My Century Home Page

Broadcast on Tuesday 28th September 1999


My name is Christina Alvarez Rodriguez. I am the President of the Eva Peron Historical Investigation Foundation. I am also related to Evita. I am her grand-niece. My grandmother, Blanca Eduarda Rodriguez, was the sister of Eva Peron. My knowledge of her is one of the heart, because I couldn't know her personally, as I was born in 1967 and Evita died in 1952. Her life was made up of great decisions. She decided to go to live in the capital, to be an artist, at a time when it was difficult to be an artist, and more difficult still for a woman. Ten years later, she met Peron. Her public life was demanding. Her working day would run from seven in the morning until two or three the next morning. For example, she would directly attend the people that would go to the Peron Social Help Foundation. They went there knowing they could wait and be seen by Evita, and that they were going to be able to explain their needs. She had a lot of contact with people and felt the pain of people as if it were her own. When Eva became the First Lady of Argentina, all of her family came to live in the capital with her - including my grandmother, who was a teacher and worked in the Ministry of Education.

I can speak about Evita's childhood. Evita was a very lively child. And my grandmother says that she spent her childhood playing and creating. She was very creative and was always reciting and singing. And my great-grandmother would call the five children "her little tribe". And Evita was the leader. One sister tells of when Evita was eight. There was no television, only the radio. And Evita came into the room which she shared wth her sister Herminda. And this was when she was just eight. She was all dressed up, with a long dress and with her hair braided and with my great-grandmother's lipstick on. And so the rest of her sisters said: "Evita, what are you doing? Are you going to a party?" And she replied: "No, girls. Don't you know that Braslavsky's playing tonight on the radio, and we have to listen and we have to dress up?" If we think about the most famous events in which Evita took part, there are certain strong images which come into my head. An image of the political Evita is that, on the 22nd of August 1951, when Evita announced that she was not going to accept the position of Vice-President, in front of 2,000 people, she made her announcement from the heart and head. This is the strongest thing I remember about her: that she rejected the honour but not the political fight. I think that they have constructed many myths about Evita. There is a white myth, which was constructed within the Peronist movement, in which they speak of a Saint Evita. After, we have the black myth, which is the myth constructed after 1955, when the military overthrew the constitutional government of Peron. And this myth is one of an absolute monarch Evita. She's a prostitute, without scruples - an ambitious person. And after there is the red Evita, the Evita of the '70s, the revolution. After this, we have a transparent Evita. It's an Evita of the films, the operas, the musicals, of fashion, who is logically represented by Madonna.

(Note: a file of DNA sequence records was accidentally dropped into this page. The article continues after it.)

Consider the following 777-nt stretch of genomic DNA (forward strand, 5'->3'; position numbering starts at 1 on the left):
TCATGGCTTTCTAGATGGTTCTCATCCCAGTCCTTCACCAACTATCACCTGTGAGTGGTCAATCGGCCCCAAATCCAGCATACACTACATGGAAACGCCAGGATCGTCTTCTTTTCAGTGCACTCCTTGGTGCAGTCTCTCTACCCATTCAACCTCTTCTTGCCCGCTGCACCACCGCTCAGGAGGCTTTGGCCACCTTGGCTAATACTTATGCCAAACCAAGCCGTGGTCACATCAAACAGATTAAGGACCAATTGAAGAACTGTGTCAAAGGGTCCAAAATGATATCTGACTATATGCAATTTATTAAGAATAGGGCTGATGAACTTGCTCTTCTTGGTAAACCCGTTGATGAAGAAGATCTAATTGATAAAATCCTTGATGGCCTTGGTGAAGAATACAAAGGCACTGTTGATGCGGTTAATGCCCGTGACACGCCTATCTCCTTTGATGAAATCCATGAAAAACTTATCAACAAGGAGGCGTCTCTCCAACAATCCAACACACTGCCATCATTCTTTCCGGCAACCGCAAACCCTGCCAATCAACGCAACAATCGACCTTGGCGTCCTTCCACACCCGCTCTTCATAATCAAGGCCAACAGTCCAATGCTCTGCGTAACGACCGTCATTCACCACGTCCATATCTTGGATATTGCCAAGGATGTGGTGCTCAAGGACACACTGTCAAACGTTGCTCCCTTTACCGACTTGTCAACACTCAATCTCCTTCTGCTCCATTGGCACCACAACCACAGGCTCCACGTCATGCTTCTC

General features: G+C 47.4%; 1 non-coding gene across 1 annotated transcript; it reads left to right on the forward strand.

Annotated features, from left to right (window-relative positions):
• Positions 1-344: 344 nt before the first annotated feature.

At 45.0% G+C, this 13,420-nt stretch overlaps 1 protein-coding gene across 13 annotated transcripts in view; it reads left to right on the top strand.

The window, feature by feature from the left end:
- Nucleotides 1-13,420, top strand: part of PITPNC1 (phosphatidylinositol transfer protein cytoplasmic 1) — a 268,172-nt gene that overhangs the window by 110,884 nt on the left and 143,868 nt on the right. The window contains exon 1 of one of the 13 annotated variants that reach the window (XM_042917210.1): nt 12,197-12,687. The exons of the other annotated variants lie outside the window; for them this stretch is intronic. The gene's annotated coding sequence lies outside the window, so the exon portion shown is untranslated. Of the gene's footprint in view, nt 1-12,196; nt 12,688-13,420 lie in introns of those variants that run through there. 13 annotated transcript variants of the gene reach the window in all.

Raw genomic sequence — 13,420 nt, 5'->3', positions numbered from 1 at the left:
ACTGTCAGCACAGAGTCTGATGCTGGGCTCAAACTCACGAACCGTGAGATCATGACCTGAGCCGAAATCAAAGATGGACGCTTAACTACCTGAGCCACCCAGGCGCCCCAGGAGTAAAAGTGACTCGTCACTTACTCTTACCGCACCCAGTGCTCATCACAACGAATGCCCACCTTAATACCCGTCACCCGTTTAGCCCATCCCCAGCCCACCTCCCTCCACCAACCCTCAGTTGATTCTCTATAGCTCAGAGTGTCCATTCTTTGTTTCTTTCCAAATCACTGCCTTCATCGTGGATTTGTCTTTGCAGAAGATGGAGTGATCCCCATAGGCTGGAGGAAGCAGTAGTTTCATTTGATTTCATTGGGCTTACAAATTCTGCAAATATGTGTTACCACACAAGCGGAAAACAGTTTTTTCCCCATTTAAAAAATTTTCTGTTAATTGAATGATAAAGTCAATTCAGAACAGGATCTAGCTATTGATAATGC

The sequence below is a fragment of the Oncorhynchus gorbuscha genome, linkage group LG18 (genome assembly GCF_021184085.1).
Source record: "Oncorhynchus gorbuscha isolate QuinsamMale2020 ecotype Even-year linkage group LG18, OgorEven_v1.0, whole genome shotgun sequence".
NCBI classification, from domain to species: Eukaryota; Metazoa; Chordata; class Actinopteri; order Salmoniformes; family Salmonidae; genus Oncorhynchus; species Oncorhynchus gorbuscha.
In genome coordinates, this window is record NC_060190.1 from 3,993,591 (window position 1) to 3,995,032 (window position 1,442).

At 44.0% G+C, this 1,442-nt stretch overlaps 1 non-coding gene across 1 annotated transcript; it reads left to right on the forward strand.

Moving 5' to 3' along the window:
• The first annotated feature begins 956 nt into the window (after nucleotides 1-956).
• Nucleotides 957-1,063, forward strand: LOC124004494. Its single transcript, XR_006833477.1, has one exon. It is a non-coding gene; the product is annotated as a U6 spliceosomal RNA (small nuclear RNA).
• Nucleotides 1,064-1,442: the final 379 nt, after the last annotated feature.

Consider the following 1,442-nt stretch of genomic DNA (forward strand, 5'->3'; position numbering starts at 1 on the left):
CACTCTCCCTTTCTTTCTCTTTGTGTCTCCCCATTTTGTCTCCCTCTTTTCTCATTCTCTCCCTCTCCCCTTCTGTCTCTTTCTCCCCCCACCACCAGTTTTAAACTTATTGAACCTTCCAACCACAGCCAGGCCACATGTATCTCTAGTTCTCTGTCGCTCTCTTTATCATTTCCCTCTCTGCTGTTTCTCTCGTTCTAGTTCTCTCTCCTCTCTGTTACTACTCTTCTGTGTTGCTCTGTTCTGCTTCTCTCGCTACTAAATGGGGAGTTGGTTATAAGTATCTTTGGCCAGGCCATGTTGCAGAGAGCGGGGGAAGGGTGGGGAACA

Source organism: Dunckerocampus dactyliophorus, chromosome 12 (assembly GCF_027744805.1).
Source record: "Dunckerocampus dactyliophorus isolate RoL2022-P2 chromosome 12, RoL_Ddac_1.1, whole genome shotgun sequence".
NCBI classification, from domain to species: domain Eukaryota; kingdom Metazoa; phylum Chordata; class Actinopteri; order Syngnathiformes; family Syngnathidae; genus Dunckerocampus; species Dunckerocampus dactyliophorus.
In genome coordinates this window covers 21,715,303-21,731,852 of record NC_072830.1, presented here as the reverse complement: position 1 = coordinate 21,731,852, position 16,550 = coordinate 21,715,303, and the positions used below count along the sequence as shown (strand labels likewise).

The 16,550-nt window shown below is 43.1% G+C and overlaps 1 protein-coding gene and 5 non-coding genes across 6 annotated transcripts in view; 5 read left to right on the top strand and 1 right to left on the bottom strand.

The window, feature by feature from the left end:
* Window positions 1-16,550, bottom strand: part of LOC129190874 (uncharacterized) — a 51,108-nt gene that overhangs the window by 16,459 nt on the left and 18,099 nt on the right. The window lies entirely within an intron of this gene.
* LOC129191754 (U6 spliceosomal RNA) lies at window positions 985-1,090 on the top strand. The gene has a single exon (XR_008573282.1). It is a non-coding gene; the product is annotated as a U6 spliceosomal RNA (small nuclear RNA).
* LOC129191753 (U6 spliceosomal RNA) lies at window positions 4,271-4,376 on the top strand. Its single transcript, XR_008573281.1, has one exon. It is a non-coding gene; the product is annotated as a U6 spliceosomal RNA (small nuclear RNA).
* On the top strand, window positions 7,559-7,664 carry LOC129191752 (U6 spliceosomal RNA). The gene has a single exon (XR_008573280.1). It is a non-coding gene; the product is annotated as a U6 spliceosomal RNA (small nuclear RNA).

Well, if we have to speak or think about the true Evita, it seems that we have to think about a woman of action who, in just six years of work, without occupying a political post, did a great work of social work for Argentina and the world. An Evita who made mistakes and abused power. But she was a very ethical woman, because she believed fundamentally in what she did: to try to make equal all the people of Argentina.